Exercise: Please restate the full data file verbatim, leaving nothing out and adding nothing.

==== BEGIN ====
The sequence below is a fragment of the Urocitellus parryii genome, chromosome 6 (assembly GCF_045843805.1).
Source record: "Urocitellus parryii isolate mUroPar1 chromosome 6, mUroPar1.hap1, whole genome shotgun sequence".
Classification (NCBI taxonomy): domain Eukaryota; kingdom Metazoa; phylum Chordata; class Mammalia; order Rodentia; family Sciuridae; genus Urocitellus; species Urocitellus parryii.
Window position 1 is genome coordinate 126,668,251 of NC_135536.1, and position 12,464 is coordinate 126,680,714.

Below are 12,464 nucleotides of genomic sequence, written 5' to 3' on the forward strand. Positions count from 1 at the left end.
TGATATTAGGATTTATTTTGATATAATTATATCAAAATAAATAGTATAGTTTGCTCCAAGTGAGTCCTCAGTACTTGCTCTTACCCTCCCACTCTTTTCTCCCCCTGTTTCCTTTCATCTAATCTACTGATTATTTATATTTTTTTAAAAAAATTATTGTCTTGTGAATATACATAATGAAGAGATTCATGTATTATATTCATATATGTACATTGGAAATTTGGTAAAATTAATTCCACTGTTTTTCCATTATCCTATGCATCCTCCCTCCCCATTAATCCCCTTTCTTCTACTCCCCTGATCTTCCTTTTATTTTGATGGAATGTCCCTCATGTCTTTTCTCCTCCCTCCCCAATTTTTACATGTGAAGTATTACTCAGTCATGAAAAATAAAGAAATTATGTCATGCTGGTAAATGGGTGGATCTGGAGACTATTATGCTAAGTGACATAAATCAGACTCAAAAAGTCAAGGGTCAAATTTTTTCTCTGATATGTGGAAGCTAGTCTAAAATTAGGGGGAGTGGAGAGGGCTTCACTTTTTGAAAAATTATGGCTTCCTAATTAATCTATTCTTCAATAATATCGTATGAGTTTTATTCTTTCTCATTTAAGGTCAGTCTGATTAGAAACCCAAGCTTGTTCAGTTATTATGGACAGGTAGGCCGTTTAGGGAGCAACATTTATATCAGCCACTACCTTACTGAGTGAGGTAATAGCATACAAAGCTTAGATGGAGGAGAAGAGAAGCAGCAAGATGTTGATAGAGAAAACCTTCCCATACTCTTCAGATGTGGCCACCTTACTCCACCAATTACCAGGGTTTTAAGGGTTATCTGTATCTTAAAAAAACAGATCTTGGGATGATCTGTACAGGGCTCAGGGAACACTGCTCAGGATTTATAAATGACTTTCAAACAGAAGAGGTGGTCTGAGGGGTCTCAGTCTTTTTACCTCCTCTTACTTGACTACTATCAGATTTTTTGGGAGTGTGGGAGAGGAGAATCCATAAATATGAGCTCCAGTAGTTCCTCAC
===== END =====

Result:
The sequence below is a fragment of the Urocitellus parryii genome, chromosome 6 (assembly GCF_045843805.1).
Source record: "Urocitellus parryii isolate mUroPar1 chromosome 6, mUroPar1.hap1, whole genome shotgun sequence".
Classification (NCBI taxonomy): domain Eukaryota; kingdom Metazoa; phylum Chordata; class Mammalia; order Rodentia; family Sciuridae; genus Urocitellus; species Urocitellus parryii.
Window position 1 is genome coordinate 126,668,251 of NC_135536.1, and position 12,464 is coordinate 126,680,714.

Below are 12,464 nucleotides of genomic sequence, written 5' to 3' on the forward strand. Positions count from 1 at the left end.
TGATATTAGGATTTATTTTGATATAATTATATCAAAATAAATAGTATAGTTTGCTCCAAGTGAGTCCTCAGTACTTGCTCTTACCCTCCCACTCTTTTCTCCCCCTGTTTCCTTTCATCTAATCTACTGATTATTTATATTTTTTTAAAAAAATTATTGTCTTGTGAATATACATAATGAAGAGATTCATGTATTATATTCATATATGTACATTGGAAATTTGGTAAAATTAATTCCACTGTTTTTCCATTATCCTATGCATCCTCCCTCCCCATTAATCCCCTTTCTTCTACTCCCCTGATCTTCCTTTTATTTTGATGGAATGTCCCTCATGTCTTTTCTCCTCCCTCCCCAATTTTTACATGTGAAGTATTACTCAGTCATGAAAAATAAAGAAATTATGTCATGCTGGTAAATGGGTGGATCTGGAGACTATTATGCTAAGTGACATAAATCAGACTCAAAAAGTCAAGGGTCAAATTTTTTCTCTGATATGTGGAAGCTAGTCTAAAATTAGGGGGAGTGGAGAGGGCTTCACTTTTTGAAAAATTATGGCTTCCTAATTAATCTATTCTTCAATAATATCGTATGAGTTTTATTCTTTCTCATTTAAGGTCAGTCTGATTAGAAACCCAAGCTTGTTCAGTTATTATGGACAGGTAGGCCGTTTAGGGAGCAACATTTATATCAGCCACTACCTTACTGAGTGAGGTAATAGCATACAAAGCTTAGATGGAGGAGAAGAGAAGCAGCAAGATGTTGATAGAGAAAACCTTCCCATACTCTTCAGATGTGGCCACCTTACTCCACCAATTACCAGGGTTTTAAGGGTTATCTGTATCTTAAAAAAACAGATCTTGGGATGATCTGTACAGGGCTCAGGGAACACTGCTCAGGATTTATAAATGACTTTCAAACAGAAGAGGTGGTCTGAGGGGTCTCAGTCTTTTTACCTCCTCTTACTTGACTACTATCAGATTTTTTGGGAGTGTGGGAGAGGAGAATCCATAAATATGAGCTCCAGTAGTTCCTCAC